Decline in the prevalence HIV among pregnant women attending antenatal clinics in Tanzania, 2001-2011

  • Joel Manyahi Department of microbiology and immunology, Muhimbili University of Health and Allied Sciences, Dar es Salaam Email:
  • Boniphace S. Jullu St. Francis University College of Health and Allied Sciences, P.O. Box 175, Ifakara
  • Mathias I. Abuya Ministry of Health, Community Development, Gender, Elderly and Children, National AIDS Control Programme, Dar es Salaam
  • James Juma Ministry of Health, Dar es Salaam
  • Bonita Kilama Ministry of Health, Dar es Salaam
  • Veryeh Sambu Ministry of Health, Dar es Salaam
  • Josef Nondi Ministry of Health, Dar es Salaam
  • Bernard Rabiel Ministry of Health, Dar es Salam
  • Neema Makyao Ministry of Health, Dar es Salaam
  • Angela Ramadhani Ministry of Health, Tanzania
  • Geoffrey Somi Ministry of Health, Dar es Salaam
  • Mecky I. Matee Muhimbili University of Health and Allied Sciences, Dar es Salaam
Keywords: HIV/AIDS, prevalence, surveillance, pregnant women, antenatal care, Tanzania

Abstract

Background: The Tanzania National AIDS Control Programme has established HIV sentinel surveillance among antenatal clinic (ANC) attendees as one of the methods for collecting data on HIV prevalence. This article provides trends on HIV prevalence for 92 sentinel sites that have constantly been part of the surveillance system since 2001 and have participated in at least three consecutive rounds.

Method: The surveillance population included all pregnant women aged 15–49 years who were attending a selected sentinel ANC site for the first time for any pregnancy between 2001 and 2011. Serial testing for HIV infection was done anonymously by detecting for the presence of IgG antibodies to HIV on dried blood spot (DBS) specimens. HIV trends were calculated taking into account random effects from sites on the following variables:  region, sites and socio-demographic characteristics defined as age, marital status, parity, education level and duration of stay at present residence.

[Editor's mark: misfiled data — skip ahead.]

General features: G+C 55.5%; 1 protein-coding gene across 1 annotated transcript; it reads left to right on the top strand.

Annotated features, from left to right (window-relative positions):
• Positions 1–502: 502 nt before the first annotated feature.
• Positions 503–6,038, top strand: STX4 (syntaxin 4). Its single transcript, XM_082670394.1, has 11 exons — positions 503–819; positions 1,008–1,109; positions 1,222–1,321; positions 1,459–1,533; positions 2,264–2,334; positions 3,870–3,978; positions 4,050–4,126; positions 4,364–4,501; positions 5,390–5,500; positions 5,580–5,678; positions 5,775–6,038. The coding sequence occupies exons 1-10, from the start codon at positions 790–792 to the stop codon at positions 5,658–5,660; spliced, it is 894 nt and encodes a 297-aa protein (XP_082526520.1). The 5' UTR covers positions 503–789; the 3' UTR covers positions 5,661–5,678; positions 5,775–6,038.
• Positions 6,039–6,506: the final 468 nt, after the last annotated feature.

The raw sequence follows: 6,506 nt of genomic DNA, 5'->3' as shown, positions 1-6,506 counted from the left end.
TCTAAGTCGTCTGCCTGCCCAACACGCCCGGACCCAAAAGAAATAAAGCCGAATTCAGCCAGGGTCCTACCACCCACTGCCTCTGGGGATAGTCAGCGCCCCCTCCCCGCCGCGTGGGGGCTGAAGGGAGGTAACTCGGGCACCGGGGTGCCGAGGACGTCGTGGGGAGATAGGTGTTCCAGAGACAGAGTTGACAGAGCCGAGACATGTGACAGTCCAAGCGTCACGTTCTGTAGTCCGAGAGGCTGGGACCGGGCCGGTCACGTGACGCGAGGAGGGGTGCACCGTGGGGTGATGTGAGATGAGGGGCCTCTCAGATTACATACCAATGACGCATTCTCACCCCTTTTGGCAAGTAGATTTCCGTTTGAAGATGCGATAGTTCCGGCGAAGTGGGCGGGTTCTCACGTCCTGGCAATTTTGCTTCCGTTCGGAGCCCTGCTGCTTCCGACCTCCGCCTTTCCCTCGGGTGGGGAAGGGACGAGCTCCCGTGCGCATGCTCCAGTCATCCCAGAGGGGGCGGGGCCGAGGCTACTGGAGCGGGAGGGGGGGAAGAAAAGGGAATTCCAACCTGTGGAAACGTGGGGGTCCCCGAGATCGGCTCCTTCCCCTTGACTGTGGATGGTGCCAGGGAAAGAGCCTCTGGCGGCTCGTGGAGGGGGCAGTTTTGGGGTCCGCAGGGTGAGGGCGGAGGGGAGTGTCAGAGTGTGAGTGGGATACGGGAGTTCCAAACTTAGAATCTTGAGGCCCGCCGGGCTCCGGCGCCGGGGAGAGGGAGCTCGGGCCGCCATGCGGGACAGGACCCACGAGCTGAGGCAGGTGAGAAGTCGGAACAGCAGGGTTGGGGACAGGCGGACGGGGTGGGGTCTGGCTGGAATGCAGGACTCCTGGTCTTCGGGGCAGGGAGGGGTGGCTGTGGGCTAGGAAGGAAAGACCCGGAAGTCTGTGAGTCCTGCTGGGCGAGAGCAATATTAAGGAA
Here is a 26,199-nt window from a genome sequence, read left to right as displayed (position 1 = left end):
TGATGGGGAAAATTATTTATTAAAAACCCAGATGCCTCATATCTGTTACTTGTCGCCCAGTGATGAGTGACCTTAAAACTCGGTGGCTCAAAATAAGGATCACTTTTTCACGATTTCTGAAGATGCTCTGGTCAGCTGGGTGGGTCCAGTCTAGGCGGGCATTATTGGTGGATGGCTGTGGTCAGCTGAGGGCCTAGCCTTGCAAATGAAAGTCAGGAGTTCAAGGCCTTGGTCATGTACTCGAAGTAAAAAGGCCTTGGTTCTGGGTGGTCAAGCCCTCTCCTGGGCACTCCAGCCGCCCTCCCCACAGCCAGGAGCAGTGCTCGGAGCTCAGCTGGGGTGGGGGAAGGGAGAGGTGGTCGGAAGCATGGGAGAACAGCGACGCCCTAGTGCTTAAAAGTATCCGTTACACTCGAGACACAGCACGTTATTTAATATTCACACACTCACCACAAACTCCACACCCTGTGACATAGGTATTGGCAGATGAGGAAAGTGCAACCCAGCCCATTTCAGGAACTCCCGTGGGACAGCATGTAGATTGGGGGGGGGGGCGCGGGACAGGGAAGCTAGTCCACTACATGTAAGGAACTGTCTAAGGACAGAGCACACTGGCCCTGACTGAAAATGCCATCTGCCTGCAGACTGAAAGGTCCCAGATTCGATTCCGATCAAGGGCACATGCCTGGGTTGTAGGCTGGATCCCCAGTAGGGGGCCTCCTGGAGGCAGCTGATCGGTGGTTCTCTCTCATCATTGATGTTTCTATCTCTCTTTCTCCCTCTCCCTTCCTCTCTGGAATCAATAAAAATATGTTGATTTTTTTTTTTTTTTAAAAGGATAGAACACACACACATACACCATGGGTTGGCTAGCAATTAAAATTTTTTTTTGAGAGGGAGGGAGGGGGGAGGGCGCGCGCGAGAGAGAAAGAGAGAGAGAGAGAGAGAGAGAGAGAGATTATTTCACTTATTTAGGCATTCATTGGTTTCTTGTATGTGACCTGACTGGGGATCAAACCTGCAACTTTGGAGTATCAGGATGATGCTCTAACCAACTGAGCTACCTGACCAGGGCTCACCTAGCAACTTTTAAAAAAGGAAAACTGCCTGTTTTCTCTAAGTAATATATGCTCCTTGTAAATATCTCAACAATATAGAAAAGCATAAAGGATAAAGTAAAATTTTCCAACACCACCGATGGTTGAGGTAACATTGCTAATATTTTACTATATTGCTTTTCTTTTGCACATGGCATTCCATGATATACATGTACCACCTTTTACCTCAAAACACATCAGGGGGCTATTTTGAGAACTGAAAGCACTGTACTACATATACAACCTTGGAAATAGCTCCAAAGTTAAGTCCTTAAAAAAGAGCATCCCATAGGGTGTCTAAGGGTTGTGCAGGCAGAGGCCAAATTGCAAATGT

Results: Overall, there was a significant decline in HIV prevalence from 9.6% in 2001 to 5.6% in 2011 (p<0.01). Specifically, the HIV prevalence among 15-24 years’ pregnant women significantly declined from 7.8% in 2001/2002 to 4% in 2011 (p<0.01). The decline in HIV prevalence occurred irrespective of residence, marital status, education level or previous pregnancies.

Conclusion: There has been a significant decline in HIV infections among young pregnant women attending ANC clinics in Tanzania since 2001. This study also indicates that ANC surveillance among pregnant women over time can provide useful estimates of HIV situation between the population surveys.

Published
2017-04-08
How to Cite
ManyahiJ., JulluB. S., AbuyaM. I., JumaJ., KilamaB., SambuV., NondiJ., RabielB., MakyaoN., RamadhaniA., SomiG., & MateeM. I. (2017). Decline in the prevalence HIV among pregnant women attending antenatal clinics in Tanzania, 2001-2011. Tanzania Journal of Health Research, 19(2). https://doi.org/10.4314/thrb.v19i2.
Section
Articles

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